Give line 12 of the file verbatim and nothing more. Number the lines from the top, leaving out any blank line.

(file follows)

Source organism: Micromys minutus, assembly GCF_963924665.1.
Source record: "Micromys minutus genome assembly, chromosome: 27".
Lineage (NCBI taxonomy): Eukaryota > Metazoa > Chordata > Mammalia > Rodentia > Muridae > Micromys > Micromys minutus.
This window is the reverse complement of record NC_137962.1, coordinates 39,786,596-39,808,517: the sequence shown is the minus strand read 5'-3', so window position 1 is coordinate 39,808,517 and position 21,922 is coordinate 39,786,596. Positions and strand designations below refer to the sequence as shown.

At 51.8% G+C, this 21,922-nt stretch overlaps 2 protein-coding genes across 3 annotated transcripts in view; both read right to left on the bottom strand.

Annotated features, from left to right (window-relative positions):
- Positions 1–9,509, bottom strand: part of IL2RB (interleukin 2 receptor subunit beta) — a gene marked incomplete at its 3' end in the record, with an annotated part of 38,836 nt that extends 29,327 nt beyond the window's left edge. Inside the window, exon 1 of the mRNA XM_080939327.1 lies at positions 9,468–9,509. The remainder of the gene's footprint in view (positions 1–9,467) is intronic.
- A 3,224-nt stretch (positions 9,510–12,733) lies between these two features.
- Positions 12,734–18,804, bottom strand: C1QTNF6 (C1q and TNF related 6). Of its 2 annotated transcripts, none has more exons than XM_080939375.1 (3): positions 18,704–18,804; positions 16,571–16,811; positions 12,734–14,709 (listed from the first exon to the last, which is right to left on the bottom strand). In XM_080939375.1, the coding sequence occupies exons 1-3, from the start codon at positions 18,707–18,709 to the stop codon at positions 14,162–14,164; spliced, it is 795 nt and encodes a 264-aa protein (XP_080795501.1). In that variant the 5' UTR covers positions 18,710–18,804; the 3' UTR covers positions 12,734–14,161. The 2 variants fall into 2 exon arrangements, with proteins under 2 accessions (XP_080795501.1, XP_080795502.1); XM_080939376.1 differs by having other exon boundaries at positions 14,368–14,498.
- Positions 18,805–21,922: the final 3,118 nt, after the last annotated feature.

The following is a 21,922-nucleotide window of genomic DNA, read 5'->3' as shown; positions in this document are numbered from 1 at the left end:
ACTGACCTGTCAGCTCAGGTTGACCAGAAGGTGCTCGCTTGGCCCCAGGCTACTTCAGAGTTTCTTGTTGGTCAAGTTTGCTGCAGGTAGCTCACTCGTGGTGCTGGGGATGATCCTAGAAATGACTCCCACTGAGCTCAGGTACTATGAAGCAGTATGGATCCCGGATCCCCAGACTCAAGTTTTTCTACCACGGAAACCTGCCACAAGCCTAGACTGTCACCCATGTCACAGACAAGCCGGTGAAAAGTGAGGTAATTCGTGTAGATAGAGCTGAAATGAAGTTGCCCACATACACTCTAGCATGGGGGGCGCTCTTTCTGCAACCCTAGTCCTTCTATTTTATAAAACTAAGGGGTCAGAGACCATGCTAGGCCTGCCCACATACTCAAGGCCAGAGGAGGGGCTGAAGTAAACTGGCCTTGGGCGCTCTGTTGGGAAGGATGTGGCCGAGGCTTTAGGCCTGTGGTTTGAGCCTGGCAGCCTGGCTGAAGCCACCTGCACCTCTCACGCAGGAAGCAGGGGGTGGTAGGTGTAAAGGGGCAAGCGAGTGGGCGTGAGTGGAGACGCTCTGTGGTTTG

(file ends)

ACTGACCTGTCAGCTCAGGTTGACCAGAAGGTGCTCGCTTGGCCCCAGGCTACTTCAGAGTTTCTTGTTGGTCAAGTTTGCTGCAGGTAGCTCACTCGTGGTGCTGGGGATGATCCTAGAAATGACTCCCACTGAGCTCAGGTACTATGAAGCAGTATGGATCCCGGATCCCCAGACTCAAGTTTTTCTACCACGGAAACCTGCCACAAGCCTAGACTGTCACCCATGTCACAGACAAGCCGGTGAAAAGTGAGGTAATTCGTGTAGATAGAGCTGAAATGAAGTTGCCCACATACACTCTAGCATGGGGGGCGCTCTTTCTGCAACCCTAGTCCTTCTATTTTATAAAACTAAGGGGTCAGAGACCATGCTAGGCCTGCCCACATACTCAAGGCCAGAGGAGGGGCTGAAGTAAACTGGCCTTGGGCGCTCTGTTGGGAAGGATGTGGCCGAGGCTTTAGGCCTGTGGTTTGAGCCTGGCAGCCTGGCTGAAGCCACCTGCACCTCTCACGCAGGAAGCAGGGGGTGGTAGGTGTAAAGGGGCAAGCGAGTGGGCGTGAGTGGAGACGCTCTGTGGTTTG